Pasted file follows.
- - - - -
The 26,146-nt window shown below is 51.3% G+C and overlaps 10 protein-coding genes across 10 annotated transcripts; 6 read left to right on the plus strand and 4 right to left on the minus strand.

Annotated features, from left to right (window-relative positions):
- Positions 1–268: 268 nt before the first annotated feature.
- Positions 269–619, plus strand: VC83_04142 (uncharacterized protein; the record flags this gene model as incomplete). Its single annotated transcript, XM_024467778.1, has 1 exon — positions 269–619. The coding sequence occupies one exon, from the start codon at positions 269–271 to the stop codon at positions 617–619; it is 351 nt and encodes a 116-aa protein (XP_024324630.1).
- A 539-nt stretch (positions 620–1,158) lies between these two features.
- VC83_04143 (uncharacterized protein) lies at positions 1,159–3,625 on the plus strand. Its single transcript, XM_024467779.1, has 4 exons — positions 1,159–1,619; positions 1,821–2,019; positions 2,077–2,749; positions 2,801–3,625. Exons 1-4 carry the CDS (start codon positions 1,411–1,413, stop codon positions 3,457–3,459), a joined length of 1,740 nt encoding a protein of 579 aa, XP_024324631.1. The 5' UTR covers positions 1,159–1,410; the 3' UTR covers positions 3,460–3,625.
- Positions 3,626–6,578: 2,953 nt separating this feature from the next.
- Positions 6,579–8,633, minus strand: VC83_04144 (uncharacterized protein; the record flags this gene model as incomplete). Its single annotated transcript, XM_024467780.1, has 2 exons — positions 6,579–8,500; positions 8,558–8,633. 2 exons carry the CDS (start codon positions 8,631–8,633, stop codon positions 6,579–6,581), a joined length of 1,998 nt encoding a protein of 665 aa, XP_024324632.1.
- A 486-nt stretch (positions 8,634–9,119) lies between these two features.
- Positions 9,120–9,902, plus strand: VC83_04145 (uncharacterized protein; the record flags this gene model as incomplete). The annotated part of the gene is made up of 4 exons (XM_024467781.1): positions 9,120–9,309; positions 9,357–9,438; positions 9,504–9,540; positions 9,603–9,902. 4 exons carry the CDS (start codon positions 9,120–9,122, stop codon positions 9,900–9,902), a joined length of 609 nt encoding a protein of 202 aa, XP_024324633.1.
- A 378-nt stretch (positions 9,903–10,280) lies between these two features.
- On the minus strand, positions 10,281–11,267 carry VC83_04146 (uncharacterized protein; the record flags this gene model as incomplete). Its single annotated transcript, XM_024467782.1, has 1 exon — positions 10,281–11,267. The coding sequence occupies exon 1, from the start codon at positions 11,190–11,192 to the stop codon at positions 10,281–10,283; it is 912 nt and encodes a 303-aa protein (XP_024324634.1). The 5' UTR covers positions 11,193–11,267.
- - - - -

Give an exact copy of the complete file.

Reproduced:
The 26,146-nt window shown below is 51.3% G+C and overlaps 10 protein-coding genes across 10 annotated transcripts; 6 read left to right on the plus strand and 4 right to left on the minus strand.

Annotated features, from left to right (window-relative positions):
- Positions 1–268: 268 nt before the first annotated feature.
- Positions 269–619, plus strand: VC83_04142 (uncharacterized protein; the record flags this gene model as incomplete). Its single annotated transcript, XM_024467778.1, has 1 exon — positions 269–619. The coding sequence occupies one exon, from the start codon at positions 269–271 to the stop codon at positions 617–619; it is 351 nt and encodes a 116-aa protein (XP_024324630.1).
- A 539-nt stretch (positions 620–1,158) lies between these two features.
- VC83_04143 (uncharacterized protein) lies at positions 1,159–3,625 on the plus strand. Its single transcript, XM_024467779.1, has 4 exons — positions 1,159–1,619; positions 1,821–2,019; positions 2,077–2,749; positions 2,801–3,625. Exons 1-4 carry the CDS (start codon positions 1,411–1,413, stop codon positions 3,457–3,459), a joined length of 1,740 nt encoding a protein of 579 aa, XP_024324631.1. The 5' UTR covers positions 1,159–1,410; the 3' UTR covers positions 3,460–3,625.
- Positions 3,626–6,578: 2,953 nt separating this feature from the next.
- Positions 6,579–8,633, minus strand: VC83_04144 (uncharacterized protein; the record flags this gene model as incomplete). Its single annotated transcript, XM_024467780.1, has 2 exons — positions 6,579–8,500; positions 8,558–8,633. 2 exons carry the CDS (start codon positions 8,631–8,633, stop codon positions 6,579–6,581), a joined length of 1,998 nt encoding a protein of 665 aa, XP_024324632.1.
- A 486-nt stretch (positions 8,634–9,119) lies between these two features.
- Positions 9,120–9,902, plus strand: VC83_04145 (uncharacterized protein; the record flags this gene model as incomplete). The annotated part of the gene is made up of 4 exons (XM_024467781.1): positions 9,120–9,309; positions 9,357–9,438; positions 9,504–9,540; positions 9,603–9,902. 4 exons carry the CDS (start codon positions 9,120–9,122, stop codon positions 9,900–9,902), a joined length of 609 nt encoding a protein of 202 aa, XP_024324633.1.
- A 378-nt stretch (positions 9,903–10,280) lies between these two features.
- On the minus strand, positions 10,281–11,267 carry VC83_04146 (uncharacterized protein; the record flags this gene model as incomplete). Its single annotated transcript, XM_024467782.1, has 1 exon — positions 10,281–11,267. The coding sequence occupies exon 1, from the start codon at positions 11,190–11,192 to the stop codon at positions 10,281–10,283; it is 912 nt and encodes a 303-aa protein (XP_024324634.1). The 5' UTR covers positions 11,193–11,267.